Mortimer Adler writes in his introduction: "In thinking about war and peace, as in thinking about other basic practical problems, the man who brings general ideas and principles to bear upon particular problems and formulations has a unique advantage. He can make effective contact with the concrete and the immediate without losing a dispassionate vision of the universal and the timeless. He can exercise that critical detachment necessary for a thoughtful, rather than an emotional, judgement upon the conflicting policies which solicit his adherance."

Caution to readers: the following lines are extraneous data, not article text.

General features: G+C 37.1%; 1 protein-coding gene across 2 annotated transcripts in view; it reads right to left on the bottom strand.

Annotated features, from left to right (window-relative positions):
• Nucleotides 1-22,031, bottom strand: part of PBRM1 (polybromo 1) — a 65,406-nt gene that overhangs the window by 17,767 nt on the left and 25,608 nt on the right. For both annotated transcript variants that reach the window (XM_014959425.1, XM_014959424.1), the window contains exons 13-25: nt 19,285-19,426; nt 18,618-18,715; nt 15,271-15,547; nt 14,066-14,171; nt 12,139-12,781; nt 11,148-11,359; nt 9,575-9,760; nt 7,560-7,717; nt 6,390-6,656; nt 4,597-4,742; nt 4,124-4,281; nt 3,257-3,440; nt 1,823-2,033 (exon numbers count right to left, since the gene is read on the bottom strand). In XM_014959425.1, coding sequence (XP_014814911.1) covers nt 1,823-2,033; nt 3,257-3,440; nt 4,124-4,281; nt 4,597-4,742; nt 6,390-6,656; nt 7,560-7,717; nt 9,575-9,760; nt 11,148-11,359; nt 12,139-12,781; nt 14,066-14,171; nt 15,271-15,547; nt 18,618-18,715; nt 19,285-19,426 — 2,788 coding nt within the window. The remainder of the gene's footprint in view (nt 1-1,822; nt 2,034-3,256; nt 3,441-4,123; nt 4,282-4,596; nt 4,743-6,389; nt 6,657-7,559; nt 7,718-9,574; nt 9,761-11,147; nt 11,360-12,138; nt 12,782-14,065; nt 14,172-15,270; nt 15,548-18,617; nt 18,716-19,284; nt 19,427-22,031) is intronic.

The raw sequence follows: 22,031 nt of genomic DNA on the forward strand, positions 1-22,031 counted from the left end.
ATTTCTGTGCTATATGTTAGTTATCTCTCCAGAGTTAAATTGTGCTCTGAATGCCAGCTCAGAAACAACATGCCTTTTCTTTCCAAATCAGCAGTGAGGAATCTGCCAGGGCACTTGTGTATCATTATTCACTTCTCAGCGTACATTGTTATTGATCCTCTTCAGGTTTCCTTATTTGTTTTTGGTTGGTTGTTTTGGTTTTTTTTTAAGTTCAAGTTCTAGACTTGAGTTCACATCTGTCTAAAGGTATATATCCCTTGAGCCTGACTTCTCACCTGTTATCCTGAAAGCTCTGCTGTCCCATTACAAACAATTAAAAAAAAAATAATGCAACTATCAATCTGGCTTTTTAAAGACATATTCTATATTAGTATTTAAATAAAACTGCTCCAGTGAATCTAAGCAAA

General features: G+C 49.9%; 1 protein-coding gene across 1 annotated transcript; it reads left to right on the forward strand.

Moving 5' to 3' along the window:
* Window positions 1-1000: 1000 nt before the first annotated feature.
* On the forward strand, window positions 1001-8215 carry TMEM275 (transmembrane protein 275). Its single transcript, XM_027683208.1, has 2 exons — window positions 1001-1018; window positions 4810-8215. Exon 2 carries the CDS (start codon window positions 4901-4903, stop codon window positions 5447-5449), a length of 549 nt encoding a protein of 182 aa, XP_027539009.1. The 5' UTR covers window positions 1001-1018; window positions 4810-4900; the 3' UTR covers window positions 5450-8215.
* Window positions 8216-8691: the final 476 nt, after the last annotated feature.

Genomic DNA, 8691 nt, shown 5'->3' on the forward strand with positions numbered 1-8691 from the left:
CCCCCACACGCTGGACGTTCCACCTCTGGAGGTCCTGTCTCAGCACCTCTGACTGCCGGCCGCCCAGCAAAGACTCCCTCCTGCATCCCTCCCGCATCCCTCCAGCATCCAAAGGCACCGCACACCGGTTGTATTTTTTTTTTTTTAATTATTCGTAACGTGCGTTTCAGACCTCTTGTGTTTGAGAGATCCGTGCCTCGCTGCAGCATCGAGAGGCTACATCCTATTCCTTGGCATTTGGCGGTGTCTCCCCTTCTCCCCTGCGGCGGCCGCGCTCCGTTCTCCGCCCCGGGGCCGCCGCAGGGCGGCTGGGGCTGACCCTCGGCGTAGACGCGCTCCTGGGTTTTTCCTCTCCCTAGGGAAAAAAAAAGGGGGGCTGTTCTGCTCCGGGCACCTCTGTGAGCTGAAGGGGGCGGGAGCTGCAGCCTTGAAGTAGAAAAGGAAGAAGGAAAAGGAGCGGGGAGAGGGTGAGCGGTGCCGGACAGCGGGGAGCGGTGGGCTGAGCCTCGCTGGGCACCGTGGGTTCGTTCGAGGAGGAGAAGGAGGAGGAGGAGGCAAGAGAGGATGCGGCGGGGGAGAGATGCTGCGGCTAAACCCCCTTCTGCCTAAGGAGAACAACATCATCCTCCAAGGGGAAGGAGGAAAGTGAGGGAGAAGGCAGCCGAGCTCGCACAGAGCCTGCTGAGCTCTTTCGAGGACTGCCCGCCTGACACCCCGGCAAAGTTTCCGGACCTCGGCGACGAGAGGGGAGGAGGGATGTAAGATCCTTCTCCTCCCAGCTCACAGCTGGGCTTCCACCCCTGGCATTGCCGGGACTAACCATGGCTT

How to think About War and Peace discusses immediate issues in terms of eternal principles, viewing present problems in the large perspectives that history and philosophy can provide. This book engages in a timeless project not contingenton current events, but cumulated from a continuing history of the battle between war and peace. Written in the midst of the Second World War, Adler's purpose was not to proffer how to make peace after the end of the war, but rather to instruct how to think about peace and war and how to continue this process to maintain peace, or, how to effect its establishment.